In order to tackle growing obesity rates, diets need to include more omega-3 fatty acids and fewer omega-6s, according to a new report published in the online journal Open Heart.
The group of experts believe a better balance of omega-3 and -6 in the diet is a more effective way of improving health than current nutrition policies, which focus on calories and energy expenditure and have "failed miserably over the past 30 years," say Dr. Artemis Simopoulos of the Center for Genetics, Nutrition, and Health, Washington DC, and Dr. James DiNicolantonio of Saint Luke's Mid America Heart Institute, Kansas.
But technological advances and modern farming methods have changed the omega-6 to omega-3 fatty acid ratio in the typical Western diet.
Recent years have seen an increased production of vegetable oils high in omega-6, such as sunflower, safflower and corn oils, and animal feeds changing from omega-3-rich grass to grain, resulting in high levels of omega-6 in the meat, eggs and dairy in the food supply for the first time in the history of human beings.
Although we do also need a sufficient amount of omega-6 in the diet, human beings evolved to eat equal amounts of omega-6 and omega-3 fatty acids.
However the typical Western diet now includes an unbalanced dietary ratio of 16:1.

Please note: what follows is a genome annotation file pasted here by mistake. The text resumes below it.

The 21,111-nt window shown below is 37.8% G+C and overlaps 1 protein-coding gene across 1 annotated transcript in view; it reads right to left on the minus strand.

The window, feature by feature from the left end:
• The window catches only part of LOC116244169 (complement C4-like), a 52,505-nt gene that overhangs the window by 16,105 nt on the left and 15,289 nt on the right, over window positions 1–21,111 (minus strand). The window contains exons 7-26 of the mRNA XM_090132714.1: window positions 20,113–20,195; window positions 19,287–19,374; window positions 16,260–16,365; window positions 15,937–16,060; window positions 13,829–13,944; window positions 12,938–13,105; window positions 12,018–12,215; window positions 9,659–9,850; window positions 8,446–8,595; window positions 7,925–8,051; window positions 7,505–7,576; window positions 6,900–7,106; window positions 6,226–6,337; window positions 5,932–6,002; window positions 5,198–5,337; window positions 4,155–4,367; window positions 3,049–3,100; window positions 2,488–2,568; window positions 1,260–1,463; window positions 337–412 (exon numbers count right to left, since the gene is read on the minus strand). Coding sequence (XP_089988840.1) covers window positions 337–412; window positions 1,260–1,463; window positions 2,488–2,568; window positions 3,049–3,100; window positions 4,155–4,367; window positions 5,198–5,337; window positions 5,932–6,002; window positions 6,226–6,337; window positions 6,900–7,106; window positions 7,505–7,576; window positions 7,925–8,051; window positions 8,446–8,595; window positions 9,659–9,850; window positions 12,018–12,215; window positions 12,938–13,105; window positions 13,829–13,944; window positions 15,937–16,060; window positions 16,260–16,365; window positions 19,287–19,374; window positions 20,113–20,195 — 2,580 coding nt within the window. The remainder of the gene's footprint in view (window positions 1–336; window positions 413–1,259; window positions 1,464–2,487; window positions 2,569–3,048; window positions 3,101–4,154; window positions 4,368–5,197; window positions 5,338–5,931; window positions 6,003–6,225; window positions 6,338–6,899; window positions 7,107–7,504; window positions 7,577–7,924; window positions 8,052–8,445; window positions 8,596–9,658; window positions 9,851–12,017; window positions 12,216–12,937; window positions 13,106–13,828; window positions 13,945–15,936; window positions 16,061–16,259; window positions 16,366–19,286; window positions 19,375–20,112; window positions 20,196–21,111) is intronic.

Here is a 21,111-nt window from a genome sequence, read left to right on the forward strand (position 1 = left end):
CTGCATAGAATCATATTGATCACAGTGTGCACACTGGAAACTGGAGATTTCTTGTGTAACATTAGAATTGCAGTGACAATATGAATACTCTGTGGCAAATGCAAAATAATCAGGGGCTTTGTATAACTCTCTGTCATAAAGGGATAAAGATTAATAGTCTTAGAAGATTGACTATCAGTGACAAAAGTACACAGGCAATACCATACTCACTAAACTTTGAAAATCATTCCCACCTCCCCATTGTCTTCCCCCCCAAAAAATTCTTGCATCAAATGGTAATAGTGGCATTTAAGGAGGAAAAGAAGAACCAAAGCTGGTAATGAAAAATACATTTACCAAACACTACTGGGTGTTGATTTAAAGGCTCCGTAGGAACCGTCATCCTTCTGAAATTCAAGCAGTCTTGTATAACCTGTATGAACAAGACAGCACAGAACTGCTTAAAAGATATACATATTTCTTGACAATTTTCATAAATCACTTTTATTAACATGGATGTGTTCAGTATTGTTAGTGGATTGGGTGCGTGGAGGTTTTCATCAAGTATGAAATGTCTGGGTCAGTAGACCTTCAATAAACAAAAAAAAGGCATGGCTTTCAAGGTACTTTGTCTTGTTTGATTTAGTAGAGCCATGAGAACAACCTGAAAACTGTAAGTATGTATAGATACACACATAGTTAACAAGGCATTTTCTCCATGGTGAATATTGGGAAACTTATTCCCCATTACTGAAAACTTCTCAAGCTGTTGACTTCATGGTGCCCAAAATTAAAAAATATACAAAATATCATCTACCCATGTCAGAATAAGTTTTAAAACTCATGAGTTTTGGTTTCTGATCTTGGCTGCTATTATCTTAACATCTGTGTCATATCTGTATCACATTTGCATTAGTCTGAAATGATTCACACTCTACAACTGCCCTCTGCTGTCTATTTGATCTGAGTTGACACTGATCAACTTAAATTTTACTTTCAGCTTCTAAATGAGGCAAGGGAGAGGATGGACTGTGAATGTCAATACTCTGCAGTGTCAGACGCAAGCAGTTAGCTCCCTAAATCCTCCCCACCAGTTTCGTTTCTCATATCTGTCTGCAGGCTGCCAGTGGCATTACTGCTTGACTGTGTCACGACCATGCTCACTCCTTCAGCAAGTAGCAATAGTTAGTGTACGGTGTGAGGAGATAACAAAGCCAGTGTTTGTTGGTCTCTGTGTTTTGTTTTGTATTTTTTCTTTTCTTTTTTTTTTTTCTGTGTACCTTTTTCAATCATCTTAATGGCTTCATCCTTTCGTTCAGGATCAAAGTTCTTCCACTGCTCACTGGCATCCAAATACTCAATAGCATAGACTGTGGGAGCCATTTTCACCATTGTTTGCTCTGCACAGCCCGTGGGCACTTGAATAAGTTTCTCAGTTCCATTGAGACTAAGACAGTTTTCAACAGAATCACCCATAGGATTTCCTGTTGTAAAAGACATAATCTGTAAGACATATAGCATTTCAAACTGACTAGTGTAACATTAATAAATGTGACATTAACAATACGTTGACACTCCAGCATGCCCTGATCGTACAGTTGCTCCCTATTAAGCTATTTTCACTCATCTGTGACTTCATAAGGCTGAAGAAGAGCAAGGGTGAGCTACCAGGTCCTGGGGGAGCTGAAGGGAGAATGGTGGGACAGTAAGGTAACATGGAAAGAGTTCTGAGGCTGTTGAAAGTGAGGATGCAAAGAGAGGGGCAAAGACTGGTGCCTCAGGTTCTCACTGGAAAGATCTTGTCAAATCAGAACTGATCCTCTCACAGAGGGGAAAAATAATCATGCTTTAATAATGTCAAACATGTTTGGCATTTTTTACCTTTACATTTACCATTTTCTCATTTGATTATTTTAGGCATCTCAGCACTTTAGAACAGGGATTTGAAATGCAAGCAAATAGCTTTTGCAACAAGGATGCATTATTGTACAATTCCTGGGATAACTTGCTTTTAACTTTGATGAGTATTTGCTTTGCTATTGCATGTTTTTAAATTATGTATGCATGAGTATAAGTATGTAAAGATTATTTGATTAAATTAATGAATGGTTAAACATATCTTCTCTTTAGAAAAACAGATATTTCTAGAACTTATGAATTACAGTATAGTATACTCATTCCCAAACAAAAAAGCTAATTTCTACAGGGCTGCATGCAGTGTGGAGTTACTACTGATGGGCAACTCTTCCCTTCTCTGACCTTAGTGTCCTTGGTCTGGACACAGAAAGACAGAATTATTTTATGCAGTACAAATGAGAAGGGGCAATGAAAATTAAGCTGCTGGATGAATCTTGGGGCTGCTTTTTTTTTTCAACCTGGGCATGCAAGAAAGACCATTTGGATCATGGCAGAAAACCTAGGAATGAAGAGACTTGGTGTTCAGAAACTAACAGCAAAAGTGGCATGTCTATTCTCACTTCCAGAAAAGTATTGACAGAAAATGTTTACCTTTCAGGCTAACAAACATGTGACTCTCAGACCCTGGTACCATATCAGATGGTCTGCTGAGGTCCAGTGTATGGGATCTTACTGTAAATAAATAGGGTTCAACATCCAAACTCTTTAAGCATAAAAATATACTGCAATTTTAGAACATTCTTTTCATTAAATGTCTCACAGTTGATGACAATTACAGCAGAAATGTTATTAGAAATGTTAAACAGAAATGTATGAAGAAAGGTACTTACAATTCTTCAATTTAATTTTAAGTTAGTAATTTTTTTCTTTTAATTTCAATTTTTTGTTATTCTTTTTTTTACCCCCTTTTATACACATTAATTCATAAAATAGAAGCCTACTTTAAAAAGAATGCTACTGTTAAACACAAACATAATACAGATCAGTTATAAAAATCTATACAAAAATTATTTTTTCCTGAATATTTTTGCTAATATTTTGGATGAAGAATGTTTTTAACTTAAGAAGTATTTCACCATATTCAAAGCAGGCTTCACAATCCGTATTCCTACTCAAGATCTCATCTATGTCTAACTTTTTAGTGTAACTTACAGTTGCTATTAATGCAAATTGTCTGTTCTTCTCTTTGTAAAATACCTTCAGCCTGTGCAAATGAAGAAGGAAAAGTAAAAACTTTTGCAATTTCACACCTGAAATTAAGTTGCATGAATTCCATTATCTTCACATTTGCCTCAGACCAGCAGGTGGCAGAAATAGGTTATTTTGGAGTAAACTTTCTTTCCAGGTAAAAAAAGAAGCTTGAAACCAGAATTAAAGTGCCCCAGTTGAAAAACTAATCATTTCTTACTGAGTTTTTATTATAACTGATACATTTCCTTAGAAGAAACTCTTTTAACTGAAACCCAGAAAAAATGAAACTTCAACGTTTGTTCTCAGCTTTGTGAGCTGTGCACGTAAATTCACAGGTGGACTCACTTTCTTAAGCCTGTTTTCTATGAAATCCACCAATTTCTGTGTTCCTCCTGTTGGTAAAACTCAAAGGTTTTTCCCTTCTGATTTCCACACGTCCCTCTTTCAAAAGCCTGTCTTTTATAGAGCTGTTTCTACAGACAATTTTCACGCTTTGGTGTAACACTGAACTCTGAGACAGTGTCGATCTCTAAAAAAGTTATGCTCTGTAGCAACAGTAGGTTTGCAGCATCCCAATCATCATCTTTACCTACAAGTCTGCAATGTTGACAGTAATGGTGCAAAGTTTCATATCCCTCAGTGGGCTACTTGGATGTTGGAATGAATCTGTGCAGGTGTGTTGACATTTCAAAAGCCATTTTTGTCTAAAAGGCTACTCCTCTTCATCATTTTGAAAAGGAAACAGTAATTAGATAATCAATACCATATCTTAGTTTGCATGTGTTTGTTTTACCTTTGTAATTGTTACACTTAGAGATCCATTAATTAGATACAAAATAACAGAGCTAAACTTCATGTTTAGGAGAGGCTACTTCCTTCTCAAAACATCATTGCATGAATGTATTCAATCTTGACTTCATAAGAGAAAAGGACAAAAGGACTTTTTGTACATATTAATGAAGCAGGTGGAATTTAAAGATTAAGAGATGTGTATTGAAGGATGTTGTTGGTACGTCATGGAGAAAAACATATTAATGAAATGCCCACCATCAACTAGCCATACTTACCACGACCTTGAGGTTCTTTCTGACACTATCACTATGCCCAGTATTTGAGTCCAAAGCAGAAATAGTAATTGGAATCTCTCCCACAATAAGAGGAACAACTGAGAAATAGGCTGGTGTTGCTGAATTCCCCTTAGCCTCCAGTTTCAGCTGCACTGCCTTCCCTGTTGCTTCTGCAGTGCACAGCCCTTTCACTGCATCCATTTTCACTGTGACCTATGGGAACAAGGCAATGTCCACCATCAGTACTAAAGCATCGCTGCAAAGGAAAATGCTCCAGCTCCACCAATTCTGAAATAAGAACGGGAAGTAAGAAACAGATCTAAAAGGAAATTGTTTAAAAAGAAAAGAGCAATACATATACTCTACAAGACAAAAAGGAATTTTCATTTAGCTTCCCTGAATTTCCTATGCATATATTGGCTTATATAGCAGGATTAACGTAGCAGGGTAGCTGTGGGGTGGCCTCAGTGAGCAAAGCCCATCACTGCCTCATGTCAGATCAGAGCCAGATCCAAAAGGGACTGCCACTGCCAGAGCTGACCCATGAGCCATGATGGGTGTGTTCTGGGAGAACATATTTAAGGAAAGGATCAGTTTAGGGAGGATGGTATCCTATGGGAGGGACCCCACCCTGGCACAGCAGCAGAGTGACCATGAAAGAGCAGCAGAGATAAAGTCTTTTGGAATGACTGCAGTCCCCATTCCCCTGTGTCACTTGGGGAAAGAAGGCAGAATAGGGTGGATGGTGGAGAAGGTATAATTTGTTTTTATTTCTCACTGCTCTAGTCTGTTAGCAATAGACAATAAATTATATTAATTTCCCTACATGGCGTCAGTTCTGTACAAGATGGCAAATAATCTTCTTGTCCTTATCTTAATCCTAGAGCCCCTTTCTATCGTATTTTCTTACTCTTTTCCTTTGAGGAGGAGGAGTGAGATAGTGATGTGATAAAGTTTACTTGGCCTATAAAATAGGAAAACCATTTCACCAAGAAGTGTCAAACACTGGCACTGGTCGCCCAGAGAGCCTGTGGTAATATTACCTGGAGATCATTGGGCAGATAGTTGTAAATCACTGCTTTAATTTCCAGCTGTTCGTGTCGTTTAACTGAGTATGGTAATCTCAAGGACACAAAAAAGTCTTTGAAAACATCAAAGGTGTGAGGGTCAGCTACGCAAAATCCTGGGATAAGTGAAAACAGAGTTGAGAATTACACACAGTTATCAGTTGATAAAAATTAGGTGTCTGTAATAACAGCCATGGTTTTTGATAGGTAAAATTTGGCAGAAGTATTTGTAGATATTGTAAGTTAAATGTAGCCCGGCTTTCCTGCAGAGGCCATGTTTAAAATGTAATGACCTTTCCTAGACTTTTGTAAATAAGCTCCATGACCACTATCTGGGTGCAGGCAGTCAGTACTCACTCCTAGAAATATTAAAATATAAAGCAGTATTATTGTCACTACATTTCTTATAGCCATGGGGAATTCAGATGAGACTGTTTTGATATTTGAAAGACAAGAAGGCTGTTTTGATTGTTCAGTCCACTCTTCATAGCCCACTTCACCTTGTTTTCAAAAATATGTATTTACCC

In their report the team now advise, "The time has come to return the omega 3 fatty acids in the food supply and decrease the omega 6 fatty acids by changing the cooking oils and eating less meat and more fish."
To lower levels of omega-6, reduce the use of vegetable oils such as corn oil, sunflower, safflower, cottonseed and soya bean oil and increase the use of oils rich in omega-3, including flaxseed oil, canola oil, perilla oil, walnut oil and chia oil.
As well as fatty fish such as salmon, mackerel and tuna, seafood is also high in omega-3.
If you do still want to eat meat and dairy look for grass-fed produce and try switching to organic milk and meat, which according to a pair of large-scale studies published earlier this year contains about 50 percent more omega-3 fatty acids than conventionally produced equivalents.
Nuts, especially walnuts, and seeds are also good sources, and although not as rich as other sources omega-3 can also be found in dark green vegetables such as spinach, kale, Brussels sprouts and watercress, which also have many other added health benefits.